Preventing an Israeli-Iran WarRoundup
tags: Middle East, Israel, Iran, war, international relations
Alon Ben-Meir (PhD, Oxford University) is Professor and Senior Fellow at New York University’s Center for Global Affairs, and Senior Fellow and Middle Eastern Studies Project Director at the World Policy Institute. He has authored seven books related to the Middle East, and is currently working on a new book about countering violent extremism.
The EU is in a unique position to prevent the outbreak of a war between Israel and Iran that could engulf the Middle East in a war that no one can win.
Accusing Iran of being a rogue country bent on acquiring nuclear weapons, supporting extremist groups and terrorism, persistently threatening Israel, and destabilizing the region in its relentless effort to become the dominant power may well all be justified. The question is, what would it take to stop Iran from its destabilizing activities and help make it a constructive member of the international community, and avoid military confrontation with either the US or Israel or both? The answer is not regime change, as Israeli Prime Minister Netanyahu and top American officials advocate, but a diplomatic solution. The EU, led by France, Germany, and the United Kingdom – who continue to adhere to the JCPOA – should initiate a behind-the-scenes dialogue and pave the way for US involvement in a negotiating process with Iran to find a peaceful solution and prevent a catastrophic military confrontation.
Evaluating US-Iran historic relations
The toppling of the democratically-elected Mosaddeq government in 1953 and the installing of the corrupt Shah as king of the country, coupled with the US’ treatment of Iran since the 1979 revolution, constitute a series of errors in judgment of successive American administrations over the past 40 years.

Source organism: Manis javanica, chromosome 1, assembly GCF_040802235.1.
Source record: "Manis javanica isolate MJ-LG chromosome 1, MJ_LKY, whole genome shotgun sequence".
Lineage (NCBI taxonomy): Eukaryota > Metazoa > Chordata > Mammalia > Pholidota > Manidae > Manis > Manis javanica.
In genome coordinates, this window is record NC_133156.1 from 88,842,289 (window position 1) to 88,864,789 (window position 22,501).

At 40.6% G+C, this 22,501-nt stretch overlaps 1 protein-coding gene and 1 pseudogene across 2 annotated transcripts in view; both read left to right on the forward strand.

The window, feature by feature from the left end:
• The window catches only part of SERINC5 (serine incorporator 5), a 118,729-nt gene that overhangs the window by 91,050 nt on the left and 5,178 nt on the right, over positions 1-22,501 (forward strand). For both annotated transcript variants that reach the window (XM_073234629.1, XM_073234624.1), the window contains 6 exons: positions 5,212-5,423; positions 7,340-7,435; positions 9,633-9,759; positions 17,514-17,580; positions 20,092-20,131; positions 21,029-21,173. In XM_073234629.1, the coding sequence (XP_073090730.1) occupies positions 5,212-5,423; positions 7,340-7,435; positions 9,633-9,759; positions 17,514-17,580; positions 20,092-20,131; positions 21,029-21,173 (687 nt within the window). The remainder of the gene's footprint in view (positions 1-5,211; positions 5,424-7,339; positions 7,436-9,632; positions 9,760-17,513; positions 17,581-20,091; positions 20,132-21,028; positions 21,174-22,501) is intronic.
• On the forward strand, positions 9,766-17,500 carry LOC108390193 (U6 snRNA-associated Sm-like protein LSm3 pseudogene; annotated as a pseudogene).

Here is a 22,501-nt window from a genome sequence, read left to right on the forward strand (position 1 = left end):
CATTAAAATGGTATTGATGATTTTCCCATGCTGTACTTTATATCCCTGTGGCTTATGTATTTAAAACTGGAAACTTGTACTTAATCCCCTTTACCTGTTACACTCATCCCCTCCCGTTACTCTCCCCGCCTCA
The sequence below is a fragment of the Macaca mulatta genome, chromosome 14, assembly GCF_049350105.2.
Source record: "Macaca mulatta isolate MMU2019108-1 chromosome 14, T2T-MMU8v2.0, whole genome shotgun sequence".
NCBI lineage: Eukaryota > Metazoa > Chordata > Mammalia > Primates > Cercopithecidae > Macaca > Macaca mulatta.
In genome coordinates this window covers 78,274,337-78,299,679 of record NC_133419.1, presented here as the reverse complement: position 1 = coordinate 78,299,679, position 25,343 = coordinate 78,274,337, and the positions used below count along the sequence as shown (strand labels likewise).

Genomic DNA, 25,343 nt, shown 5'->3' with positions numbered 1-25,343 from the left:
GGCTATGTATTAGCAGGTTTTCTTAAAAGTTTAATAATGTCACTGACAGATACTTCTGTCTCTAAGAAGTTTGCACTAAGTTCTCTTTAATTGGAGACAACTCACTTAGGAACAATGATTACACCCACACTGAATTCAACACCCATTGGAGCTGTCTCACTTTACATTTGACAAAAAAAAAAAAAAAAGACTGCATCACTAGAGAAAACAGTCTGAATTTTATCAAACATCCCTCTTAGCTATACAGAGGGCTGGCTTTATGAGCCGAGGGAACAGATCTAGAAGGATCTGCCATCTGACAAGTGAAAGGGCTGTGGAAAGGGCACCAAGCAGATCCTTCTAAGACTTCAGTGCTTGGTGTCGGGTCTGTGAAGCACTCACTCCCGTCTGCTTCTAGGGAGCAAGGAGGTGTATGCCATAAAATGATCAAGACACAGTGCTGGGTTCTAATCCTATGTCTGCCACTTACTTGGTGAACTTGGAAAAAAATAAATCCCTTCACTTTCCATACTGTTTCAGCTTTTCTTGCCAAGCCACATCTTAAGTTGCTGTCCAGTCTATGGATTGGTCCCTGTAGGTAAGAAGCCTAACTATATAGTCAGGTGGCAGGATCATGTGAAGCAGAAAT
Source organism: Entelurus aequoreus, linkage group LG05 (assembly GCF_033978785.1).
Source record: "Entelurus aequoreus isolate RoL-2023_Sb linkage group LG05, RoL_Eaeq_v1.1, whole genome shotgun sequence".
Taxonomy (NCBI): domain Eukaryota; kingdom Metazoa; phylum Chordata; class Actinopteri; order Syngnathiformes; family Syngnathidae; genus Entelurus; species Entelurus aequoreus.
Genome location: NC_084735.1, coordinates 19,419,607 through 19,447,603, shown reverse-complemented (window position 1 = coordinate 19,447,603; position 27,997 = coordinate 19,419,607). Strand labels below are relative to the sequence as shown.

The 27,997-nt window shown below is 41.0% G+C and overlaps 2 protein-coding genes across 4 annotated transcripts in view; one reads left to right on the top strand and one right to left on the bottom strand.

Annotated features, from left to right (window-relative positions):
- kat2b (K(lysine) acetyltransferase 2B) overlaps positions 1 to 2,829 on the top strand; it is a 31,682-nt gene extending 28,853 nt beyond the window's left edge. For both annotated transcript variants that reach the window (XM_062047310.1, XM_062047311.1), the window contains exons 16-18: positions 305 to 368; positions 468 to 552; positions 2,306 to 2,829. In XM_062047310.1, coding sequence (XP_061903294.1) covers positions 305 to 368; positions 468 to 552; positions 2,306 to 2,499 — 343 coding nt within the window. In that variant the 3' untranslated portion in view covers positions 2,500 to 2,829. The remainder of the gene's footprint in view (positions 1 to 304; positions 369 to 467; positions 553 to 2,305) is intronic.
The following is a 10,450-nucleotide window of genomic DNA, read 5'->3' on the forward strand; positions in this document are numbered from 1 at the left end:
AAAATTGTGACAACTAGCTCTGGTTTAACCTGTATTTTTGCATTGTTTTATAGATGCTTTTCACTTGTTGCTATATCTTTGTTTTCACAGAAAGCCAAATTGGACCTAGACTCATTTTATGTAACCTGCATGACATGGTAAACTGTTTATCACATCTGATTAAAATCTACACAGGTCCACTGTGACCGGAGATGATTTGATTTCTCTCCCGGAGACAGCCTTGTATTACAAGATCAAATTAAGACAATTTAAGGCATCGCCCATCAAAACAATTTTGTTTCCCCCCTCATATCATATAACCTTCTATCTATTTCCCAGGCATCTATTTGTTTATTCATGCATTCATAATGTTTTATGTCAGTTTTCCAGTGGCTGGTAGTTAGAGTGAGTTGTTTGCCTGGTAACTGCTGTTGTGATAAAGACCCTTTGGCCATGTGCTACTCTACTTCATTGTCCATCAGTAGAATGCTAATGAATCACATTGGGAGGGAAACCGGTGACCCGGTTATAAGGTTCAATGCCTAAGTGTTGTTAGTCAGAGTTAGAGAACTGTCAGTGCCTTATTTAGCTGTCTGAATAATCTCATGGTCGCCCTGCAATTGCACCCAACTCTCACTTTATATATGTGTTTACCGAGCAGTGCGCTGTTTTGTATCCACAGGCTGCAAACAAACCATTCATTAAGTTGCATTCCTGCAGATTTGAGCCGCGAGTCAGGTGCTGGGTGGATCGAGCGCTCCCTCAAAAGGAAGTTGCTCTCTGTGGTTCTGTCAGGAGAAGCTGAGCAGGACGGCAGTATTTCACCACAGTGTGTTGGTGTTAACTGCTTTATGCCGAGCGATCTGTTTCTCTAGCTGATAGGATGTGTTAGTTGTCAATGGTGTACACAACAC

In the wake of the Iran-Iraq war in 1988, Iran’s President Rafsanjani made several attempts to improve relations with the US. He offered the American oil company Conoco a contract to develop one of Iran’s largest oil fields, but a deal was blocked by the US. Also, efforts made by moderates within the Shiite regime searching for common ground with the US after September 11 were rebuffed by the US, even though Iranian President Mohammad Khatami, known to be a reformer, was in power.
In 2002, President Bush shut down what was left of any opening with Iran by characterizing it, along with Iraq and North Korea, as the “axis of evil,” accusing them of being allied with terrorists “arming to threaten the peace of the world.”[i] Thus, instead of exploiting any opening to initiate a new dialogue, successive American administrations remained focused on containing Iran and never precluded the use of force to that end. Naturally, this played into the hands of radical Iranian officials, who viewed the US as the “Great Satan”, bent on undermining the regime and not to be trusted.
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